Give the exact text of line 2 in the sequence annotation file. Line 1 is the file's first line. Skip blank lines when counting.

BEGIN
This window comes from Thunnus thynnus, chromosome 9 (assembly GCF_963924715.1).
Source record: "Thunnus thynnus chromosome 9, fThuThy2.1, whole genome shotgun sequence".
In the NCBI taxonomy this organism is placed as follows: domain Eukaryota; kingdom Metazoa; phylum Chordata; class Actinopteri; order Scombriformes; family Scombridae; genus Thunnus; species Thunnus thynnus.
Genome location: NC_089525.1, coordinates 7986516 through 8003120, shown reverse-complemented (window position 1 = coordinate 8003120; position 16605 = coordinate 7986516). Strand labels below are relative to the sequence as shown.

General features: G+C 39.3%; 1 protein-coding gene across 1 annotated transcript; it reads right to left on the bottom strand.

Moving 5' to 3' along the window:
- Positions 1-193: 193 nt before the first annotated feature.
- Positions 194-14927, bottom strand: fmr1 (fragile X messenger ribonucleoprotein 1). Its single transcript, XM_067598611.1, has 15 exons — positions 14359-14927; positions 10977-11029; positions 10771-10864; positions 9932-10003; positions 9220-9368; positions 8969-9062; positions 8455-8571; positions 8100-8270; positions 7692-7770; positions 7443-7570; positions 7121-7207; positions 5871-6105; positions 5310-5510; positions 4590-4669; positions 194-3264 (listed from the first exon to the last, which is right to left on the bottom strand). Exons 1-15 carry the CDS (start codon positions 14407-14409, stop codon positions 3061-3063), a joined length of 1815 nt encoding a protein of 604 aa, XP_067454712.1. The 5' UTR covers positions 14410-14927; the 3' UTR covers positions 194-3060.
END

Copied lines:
Source record: "Thunnus thynnus chromosome 9, fThuThy2.1, whole genome shotgun sequence".